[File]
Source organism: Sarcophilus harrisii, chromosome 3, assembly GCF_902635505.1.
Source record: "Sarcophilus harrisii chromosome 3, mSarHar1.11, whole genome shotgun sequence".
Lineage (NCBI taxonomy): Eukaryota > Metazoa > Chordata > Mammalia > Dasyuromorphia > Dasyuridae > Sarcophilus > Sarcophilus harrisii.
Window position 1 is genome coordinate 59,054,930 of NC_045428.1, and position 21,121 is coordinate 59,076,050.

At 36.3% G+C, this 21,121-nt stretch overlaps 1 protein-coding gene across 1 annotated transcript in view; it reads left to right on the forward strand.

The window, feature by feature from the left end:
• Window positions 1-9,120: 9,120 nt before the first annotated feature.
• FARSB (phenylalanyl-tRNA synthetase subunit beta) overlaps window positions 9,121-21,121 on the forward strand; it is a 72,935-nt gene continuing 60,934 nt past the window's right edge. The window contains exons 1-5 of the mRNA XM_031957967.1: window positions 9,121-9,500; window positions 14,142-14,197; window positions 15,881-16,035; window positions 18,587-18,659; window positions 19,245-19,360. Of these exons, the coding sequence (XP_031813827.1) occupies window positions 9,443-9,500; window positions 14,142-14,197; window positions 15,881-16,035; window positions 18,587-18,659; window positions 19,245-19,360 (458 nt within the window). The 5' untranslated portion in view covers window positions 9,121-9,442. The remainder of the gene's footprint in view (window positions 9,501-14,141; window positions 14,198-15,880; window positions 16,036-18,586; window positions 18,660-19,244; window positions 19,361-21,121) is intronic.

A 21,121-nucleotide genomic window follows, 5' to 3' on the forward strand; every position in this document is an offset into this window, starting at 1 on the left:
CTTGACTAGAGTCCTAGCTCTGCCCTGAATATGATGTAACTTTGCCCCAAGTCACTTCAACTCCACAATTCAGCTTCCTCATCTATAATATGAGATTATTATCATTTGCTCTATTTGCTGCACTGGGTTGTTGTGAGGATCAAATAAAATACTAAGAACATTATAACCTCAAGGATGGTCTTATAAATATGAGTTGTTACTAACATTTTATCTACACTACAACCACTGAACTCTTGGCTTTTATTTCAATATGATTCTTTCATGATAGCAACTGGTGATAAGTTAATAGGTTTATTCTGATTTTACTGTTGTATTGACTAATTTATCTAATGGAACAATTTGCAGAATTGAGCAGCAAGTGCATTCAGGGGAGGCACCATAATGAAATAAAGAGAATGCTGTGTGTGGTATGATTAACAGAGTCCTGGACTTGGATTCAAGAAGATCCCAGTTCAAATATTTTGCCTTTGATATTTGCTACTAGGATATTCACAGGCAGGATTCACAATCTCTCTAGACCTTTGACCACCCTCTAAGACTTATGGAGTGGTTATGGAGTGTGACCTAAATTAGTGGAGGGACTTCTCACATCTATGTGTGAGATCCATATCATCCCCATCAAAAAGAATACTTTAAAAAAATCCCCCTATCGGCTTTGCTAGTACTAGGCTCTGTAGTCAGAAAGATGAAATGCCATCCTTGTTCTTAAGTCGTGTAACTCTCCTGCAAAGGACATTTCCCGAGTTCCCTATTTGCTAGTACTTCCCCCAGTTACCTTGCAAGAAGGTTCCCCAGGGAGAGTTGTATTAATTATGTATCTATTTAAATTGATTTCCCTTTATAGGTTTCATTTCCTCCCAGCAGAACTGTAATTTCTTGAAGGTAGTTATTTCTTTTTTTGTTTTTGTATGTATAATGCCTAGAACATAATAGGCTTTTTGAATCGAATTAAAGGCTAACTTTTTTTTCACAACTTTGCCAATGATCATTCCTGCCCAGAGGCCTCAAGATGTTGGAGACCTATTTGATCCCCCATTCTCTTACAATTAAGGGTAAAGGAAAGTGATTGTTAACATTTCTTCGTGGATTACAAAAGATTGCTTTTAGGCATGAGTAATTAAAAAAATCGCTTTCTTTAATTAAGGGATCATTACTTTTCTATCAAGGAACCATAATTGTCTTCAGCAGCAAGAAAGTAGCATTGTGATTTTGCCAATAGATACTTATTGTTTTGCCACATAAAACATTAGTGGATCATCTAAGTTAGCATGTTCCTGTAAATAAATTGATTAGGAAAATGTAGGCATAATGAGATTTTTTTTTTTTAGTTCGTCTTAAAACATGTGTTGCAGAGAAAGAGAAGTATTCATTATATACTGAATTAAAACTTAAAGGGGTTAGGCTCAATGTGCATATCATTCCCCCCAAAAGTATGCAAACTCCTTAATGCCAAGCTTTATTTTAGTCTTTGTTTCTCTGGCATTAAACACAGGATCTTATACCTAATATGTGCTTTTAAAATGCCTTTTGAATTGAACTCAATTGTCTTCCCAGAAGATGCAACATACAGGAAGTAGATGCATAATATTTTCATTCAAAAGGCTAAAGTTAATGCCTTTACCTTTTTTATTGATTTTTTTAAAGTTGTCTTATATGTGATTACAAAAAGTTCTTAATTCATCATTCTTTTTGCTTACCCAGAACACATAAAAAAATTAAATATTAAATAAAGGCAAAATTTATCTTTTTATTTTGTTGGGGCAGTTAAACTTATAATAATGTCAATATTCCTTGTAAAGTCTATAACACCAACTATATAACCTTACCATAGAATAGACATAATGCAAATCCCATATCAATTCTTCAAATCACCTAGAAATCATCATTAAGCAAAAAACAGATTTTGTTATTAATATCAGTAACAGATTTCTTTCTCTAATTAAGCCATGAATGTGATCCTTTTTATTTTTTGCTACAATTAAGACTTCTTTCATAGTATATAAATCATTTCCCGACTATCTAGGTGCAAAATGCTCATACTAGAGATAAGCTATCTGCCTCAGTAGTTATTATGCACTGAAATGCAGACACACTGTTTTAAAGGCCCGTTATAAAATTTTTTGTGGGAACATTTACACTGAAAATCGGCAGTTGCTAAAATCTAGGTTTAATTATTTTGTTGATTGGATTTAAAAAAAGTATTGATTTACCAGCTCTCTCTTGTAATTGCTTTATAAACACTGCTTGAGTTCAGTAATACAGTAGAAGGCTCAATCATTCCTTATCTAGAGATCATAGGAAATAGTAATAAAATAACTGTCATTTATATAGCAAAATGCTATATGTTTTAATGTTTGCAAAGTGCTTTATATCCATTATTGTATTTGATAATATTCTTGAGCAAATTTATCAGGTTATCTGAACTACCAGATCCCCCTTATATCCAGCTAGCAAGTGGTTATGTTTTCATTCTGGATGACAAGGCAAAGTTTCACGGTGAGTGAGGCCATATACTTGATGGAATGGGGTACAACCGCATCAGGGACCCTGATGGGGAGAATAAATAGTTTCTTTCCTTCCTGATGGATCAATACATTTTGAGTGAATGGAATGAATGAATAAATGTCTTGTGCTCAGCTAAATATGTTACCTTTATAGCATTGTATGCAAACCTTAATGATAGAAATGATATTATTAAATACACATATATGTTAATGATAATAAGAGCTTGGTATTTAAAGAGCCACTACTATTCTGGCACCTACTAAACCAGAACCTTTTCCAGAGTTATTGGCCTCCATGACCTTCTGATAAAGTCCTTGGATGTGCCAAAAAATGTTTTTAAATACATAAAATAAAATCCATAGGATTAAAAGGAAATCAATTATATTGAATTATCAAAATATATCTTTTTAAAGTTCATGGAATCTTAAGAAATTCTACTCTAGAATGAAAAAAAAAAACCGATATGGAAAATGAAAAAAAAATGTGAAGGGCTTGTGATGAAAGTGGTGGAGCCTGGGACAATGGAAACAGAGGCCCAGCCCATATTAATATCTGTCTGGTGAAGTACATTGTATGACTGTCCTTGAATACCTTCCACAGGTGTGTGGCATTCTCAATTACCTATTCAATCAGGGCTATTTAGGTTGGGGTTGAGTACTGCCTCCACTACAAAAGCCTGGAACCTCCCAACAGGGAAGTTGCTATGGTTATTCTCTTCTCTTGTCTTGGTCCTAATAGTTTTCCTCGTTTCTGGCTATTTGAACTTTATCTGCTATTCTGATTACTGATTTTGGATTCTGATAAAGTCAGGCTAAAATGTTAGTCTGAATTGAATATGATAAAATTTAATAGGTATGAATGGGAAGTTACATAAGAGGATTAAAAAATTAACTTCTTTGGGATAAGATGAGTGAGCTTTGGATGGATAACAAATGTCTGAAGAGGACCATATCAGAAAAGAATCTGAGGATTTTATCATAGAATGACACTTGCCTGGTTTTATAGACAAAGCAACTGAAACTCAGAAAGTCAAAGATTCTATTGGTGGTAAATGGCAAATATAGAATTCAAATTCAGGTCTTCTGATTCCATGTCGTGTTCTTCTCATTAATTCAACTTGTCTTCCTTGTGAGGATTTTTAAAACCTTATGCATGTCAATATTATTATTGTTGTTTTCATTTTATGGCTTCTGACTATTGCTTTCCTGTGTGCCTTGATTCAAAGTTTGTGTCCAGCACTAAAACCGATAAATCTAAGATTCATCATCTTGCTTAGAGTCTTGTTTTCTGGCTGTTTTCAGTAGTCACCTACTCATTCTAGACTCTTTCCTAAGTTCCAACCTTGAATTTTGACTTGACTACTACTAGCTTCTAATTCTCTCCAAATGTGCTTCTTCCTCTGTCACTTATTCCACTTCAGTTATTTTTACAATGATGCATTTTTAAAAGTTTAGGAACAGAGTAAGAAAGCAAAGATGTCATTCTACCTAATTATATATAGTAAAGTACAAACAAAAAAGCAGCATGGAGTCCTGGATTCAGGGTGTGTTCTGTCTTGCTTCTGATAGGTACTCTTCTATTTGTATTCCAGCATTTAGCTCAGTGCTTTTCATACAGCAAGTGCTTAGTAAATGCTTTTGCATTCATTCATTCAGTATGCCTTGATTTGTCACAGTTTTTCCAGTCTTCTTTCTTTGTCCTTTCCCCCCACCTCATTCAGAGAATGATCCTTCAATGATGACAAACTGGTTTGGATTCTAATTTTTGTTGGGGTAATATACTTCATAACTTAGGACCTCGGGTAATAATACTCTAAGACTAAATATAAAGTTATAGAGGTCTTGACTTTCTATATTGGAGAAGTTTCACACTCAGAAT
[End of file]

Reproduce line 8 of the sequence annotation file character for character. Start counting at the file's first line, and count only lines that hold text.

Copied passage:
• FARSB (phenylalanyl-tRNA synthetase subunit beta) overlaps window positions 9,121-21,121 on the forward strand; it is a 72,935-nt gene continuing 60,934 nt past the window's right edge. The window contains exons 1-5 of the mRNA XM_031957967.1: window positions 9,121-9,500; window positions 14,142-14,197; window positions 15,881-16,035; window positions 18,587-18,659; window positions 19,245-19,360. Of these exons, the coding sequence (XP_031813827.1) occupies window positions 9,443-9,500; window positions 14,142-14,197; window positions 15,881-16,035; window positions 18,587-18,659; window positions 19,245-19,360 (458 nt within the window). The 5' untranslated portion in view covers window positions 9,121-9,442. The remainder of the gene's footprint in view (window positions 9,501-14,141; window positions 14,198-15,880; window positions 16,036-18,586; window positions 18,660-19,244; window positions 19,361-21,121) is intronic.